Illinois adds salvia to list of banned substances

Wednesday, December 26, 2007

CHICAGO -- A law taking effect in Illinois on New Year's Day makes possession or sale of a plant called Salvia divinorum a felony.

The plant can cause hallucinations within seconds after it's smoked, licked or chewed. Violators will face legal consequences as harsh as those for heroin or LSD.

Some retailers say the change in the law has caused a spike in sales of the herb.

"People are stocking up because of the ban," said Sebastian Pogorzelski, co-owner of The Highway, a Chicago tobacco store. "They're saying, 'Wow, that's crazy, I'm going to come in and buy some more."'

State Rep. Dennis Reboletti, R-Elmhurst, said legislation was needed because federal drug laws don't address the substance. Only a handful of states have adopted laws regulating it.

"We decided to move forward rather than waiting for someone to be killed because of it," Reboletti said.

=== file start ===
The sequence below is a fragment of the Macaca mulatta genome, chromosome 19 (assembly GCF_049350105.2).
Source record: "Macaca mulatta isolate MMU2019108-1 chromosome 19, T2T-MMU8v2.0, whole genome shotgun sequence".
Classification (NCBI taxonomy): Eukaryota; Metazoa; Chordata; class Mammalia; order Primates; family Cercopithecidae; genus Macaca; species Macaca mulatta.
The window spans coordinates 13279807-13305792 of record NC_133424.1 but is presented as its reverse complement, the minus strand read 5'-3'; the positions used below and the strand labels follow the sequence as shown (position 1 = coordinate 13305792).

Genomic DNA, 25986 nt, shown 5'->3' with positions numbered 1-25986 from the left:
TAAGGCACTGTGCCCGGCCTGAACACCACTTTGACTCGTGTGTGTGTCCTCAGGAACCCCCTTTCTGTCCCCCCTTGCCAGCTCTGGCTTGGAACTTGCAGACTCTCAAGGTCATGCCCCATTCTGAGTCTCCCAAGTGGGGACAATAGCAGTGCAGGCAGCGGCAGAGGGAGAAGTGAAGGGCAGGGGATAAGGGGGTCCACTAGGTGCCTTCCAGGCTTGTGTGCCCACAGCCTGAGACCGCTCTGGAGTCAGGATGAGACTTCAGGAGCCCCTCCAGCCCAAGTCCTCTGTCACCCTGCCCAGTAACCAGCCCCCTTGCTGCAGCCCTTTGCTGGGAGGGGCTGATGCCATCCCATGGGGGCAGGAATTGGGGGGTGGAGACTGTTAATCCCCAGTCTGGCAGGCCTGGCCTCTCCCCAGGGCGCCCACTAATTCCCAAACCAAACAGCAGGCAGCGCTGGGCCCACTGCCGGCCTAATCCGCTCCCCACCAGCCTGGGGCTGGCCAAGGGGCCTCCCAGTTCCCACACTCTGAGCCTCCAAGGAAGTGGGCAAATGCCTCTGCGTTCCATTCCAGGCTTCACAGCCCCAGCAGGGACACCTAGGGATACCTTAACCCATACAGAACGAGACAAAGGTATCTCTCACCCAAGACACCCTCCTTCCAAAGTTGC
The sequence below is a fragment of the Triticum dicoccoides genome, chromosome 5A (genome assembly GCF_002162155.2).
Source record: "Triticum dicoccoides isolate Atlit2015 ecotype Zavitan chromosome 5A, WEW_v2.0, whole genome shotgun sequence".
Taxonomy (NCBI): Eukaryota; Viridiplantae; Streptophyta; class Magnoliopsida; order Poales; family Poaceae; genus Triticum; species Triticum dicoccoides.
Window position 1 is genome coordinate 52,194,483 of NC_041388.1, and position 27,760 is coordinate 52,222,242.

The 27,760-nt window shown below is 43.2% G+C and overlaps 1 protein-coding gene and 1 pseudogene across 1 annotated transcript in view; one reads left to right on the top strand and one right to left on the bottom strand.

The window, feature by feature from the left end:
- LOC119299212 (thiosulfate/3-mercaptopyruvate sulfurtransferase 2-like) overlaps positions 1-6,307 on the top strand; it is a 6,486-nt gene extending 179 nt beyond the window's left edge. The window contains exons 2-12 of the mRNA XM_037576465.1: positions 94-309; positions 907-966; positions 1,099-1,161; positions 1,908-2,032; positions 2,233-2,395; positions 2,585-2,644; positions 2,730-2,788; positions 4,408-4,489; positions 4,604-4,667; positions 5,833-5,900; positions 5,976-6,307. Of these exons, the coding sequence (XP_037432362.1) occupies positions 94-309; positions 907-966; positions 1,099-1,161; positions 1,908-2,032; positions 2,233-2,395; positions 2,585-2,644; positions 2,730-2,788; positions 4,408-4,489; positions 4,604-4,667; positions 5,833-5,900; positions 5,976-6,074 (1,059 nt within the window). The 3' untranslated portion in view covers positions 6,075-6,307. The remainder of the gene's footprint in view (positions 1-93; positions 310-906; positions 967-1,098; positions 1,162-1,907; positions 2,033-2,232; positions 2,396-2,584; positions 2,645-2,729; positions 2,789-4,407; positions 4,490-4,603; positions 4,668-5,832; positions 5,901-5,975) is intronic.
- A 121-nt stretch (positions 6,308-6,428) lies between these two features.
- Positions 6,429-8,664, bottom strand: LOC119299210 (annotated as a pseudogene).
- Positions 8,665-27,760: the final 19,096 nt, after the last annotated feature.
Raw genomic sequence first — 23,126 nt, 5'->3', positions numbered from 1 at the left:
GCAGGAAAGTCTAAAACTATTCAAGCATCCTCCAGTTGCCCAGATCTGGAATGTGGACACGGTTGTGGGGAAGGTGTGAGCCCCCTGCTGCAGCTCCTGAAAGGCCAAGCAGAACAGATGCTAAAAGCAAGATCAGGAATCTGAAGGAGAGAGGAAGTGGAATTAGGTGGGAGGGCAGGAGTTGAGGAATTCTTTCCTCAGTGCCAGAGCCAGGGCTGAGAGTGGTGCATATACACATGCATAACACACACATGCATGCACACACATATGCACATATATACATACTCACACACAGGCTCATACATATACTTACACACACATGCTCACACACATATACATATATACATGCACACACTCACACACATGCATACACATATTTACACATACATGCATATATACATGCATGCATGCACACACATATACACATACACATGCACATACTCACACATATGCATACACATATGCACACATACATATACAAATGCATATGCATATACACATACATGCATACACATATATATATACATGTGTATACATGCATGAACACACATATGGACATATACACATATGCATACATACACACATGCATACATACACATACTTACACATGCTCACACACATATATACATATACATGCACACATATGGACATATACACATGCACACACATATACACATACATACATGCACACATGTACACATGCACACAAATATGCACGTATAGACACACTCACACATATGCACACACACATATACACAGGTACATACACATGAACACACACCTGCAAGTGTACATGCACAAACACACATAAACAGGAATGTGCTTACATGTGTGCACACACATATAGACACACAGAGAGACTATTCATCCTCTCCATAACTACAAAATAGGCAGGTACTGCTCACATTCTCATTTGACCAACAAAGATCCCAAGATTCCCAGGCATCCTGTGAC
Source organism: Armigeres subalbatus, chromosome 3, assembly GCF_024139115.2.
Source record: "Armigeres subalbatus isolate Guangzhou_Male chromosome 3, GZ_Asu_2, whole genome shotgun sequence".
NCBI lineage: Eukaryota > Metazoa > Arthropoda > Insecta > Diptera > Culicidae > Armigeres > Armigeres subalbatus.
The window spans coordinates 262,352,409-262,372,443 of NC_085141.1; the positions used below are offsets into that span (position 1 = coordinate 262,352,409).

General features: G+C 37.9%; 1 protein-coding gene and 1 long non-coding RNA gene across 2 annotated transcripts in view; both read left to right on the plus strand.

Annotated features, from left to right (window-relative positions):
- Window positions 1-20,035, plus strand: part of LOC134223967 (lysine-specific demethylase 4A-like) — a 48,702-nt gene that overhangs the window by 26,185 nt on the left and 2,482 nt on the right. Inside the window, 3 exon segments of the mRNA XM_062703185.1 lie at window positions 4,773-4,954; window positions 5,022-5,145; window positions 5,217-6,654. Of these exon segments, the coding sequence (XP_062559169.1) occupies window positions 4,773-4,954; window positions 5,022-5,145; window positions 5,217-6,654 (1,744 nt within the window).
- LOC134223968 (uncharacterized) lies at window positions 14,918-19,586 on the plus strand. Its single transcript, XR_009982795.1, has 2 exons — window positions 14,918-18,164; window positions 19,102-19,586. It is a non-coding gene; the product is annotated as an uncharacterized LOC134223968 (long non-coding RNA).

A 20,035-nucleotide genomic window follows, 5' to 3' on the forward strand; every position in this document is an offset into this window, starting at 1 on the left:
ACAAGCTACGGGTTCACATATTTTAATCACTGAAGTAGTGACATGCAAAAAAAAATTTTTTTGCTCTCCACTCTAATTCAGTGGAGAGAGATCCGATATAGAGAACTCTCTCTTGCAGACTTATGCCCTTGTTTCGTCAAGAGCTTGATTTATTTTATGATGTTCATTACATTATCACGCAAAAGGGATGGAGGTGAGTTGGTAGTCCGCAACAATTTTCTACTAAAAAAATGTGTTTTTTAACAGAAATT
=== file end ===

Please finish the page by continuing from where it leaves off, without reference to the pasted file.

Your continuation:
But advocates say the plant should be available for religious or scientific use. It has been used in religious ceremonies by Mazatec Indians in the Oaxaca region of Mexico.

In Carbondale, Crystal Basler, owner of The Country Goddess, a religious-supplies store, said she has sold salvia in both leaf and extract form for about a year. Until recently, most purchasers were middle-aged adults rather than teenagers.

"Some people describe (the effect) as they get very relaxed, kind of like taking an anti-stress pill," Basler said. "The leaf is very, very mild. There's no reason to ever make the leaf illegal. A lot of women buy it for PMS depression."

The herb's long-term effects are still unknown, said Dr. Neil Farber, an associate professor at the Medical College of Wisconsin who has researched the herb.

But it can be as potent as LSD, causing visions and improved moods in some people, Farber said. It also can cause loss of balance and coordination, and alter perception.

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